Iiris André is Communications Manager at Friends of Europe
Policymakers around the world are using social media to promote United Nations Agenda 2030 of sustainable development goals (SDGs) ranging from reducing inequalities to acting for climate. But beware: developing catchy social media campaigns does not mean that governments and institutions are really walking the talk and making SDGs a reality. With only 12 years left to meet the deadline of 2030, there is no time to waste. Policymakers and influencers alike should encourage people to take concrete action in addition to showing support on social media.
International organisations, civil society, governments and businesses have certainly noticed the power of social media and are using different platforms to connect with their citizens, customers and supporters. The UN for example – excluding all its special entities and agencies – has more than ten social media platforms, ranging from Twitter to Instagram, from Snapchat to Google+. The European Union is not far behind: the Parliament alone updates accounts from LinkedIn to Pinterest. Embassies, ministries and other decision-making bodies around the world likewise connect with their followers on social media.
Social media is simultaneously powerful and powerless
Social media has undeniable potential when it comes to policymaking and international development. Through social media channels, organisations can share facts and figures, raise awareness on topics central to their work and communicate quickly and effortlessly with people. For some, social media might also be a way to secure funding and connect with donors. Agenda 2030 has a heavy social media presence with dedicated accounts and hashtags such #SDGs and #GlobalGoals. This not only helps to amplify the message of the agenda but also allows citizens to rally behind causes and find like-minded people to push for better policymaking on topics that matter to them, both locally and globally.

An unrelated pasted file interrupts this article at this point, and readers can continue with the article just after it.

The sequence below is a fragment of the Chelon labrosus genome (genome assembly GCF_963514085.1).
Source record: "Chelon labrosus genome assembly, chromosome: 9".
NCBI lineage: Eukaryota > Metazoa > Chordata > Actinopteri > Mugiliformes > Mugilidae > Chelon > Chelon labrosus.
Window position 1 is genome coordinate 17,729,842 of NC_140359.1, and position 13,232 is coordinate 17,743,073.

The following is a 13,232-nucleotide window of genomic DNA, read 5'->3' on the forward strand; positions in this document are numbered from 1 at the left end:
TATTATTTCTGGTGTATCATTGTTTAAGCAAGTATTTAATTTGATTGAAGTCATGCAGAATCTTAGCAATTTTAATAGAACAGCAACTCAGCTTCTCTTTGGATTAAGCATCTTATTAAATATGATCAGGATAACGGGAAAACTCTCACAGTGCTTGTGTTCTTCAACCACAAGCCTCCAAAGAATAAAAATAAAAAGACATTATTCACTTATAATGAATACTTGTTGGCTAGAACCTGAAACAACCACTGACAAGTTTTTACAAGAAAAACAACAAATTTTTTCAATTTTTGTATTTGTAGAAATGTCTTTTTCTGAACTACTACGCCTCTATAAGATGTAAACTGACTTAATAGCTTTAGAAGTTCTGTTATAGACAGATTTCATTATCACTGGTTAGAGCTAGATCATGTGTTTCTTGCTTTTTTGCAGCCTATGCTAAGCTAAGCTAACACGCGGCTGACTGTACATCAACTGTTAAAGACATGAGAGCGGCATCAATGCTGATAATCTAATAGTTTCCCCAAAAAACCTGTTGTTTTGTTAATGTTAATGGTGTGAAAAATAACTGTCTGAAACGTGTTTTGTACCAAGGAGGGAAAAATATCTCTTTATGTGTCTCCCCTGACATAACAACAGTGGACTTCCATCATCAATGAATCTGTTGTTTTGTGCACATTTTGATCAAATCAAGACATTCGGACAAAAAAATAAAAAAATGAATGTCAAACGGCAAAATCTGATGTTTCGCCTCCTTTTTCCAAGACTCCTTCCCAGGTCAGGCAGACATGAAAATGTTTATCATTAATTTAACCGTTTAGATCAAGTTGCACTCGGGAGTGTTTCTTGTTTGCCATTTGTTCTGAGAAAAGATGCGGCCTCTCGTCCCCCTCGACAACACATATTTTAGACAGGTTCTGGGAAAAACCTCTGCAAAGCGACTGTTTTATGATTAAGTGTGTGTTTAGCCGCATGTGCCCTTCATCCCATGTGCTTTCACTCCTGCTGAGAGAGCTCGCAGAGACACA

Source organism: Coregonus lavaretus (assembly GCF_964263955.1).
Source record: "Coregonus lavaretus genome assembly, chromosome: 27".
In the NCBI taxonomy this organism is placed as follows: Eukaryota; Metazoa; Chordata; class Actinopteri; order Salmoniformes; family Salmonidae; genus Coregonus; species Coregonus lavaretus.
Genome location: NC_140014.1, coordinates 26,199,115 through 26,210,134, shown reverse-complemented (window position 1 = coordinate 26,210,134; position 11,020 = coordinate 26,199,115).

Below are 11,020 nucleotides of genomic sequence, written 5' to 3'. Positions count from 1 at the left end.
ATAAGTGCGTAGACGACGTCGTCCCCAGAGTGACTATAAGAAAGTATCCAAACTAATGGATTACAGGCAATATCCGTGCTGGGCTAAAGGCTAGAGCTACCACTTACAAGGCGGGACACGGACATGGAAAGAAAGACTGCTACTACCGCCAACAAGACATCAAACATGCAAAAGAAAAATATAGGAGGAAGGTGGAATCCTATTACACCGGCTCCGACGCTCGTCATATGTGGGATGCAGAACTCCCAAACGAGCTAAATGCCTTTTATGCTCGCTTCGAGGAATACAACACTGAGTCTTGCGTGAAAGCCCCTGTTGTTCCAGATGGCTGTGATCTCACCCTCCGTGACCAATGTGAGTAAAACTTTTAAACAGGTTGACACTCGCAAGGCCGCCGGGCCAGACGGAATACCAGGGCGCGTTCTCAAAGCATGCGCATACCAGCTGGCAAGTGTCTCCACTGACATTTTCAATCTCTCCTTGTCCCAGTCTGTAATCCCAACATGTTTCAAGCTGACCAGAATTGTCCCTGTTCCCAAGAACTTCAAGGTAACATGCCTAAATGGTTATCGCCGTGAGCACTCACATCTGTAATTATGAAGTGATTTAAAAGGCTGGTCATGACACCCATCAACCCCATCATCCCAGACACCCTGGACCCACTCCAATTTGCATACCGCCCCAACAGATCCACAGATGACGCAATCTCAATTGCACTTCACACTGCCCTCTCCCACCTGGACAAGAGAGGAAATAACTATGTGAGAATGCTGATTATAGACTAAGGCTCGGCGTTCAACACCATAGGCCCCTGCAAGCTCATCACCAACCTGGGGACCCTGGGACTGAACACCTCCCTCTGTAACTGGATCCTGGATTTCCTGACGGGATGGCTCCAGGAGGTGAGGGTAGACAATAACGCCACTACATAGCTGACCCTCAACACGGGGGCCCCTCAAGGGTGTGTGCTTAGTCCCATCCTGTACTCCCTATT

However, social media could also be turning people into passive consumers of information instead of active users. While social media campaigns equipped with eye-catching visuals and trending hashtags might gain unprecedented popularity, this does not guarantee that virtual interaction translates into concrete action. It is easy to like and share a social media post on the #ZeroHunger campaign, for example, but how many people also actively fight food waste, choose sustainably produced foods or support other targets of the campaign’s associated sustainable development goal?
Here are three recommendations for using social media more effectively to achieve Agenda 2030:
First, to fight the inertia that social media can cause and to encourage people to take real life, concrete steps, social media campaigns should be combined with opportunities to act at individual, local, regional and national level. The point is to remind people that, while showing support is important, taking action is crucial. The Global Day to Act for SDGs is a great step towards the right direction, as it combines action with social media visibility.
Second, governments and international organisations should make full use of social media data and analytics, without compromising privacy legislation, to gain a better understanding of the most pressing concerns of citizens. This could then help guide policymaking. However, as this requires developing more sophisticated analysis tools, benefits will only be seen in long-term.
We still need to do the real heavy lifting to achieve the SDGs
Third, as more and more people gain access to the Internet and join social media platforms, education in social media literacy skills needs to be developed and made accessible. While platforms have taken steps to remove fake users – a recent Twitter purge led to the deletion of 70 million accounts – it is doubtful that there could ever be a system that detects all false content. Yet at least an effort can be made in giving people the necessary tools to analyse the reliability of the content they see and consume. This would empower people to be active citizens, which in turn would benefit policymaking.
It is impossible to know how social media will look like in another decade. Meanwhile, making sure that the role of social media in policymaking is tapped to its full potential is perhaps the most fruitful path forward.
Social media is simultaneously powerful and powerless. It gives citizens, organisations and causes more visibility and prominence, can bring policymaking closer to the people and inform decision-making. Yet it can also lull us into thinking that by just showing our support online we are doing our share. While sometimes that is enough, we still need to do the real heavy lifting to achieve the SDGs. Hashtags are not enough.
IMAGE CREDIT: CC/Flickr - United Nations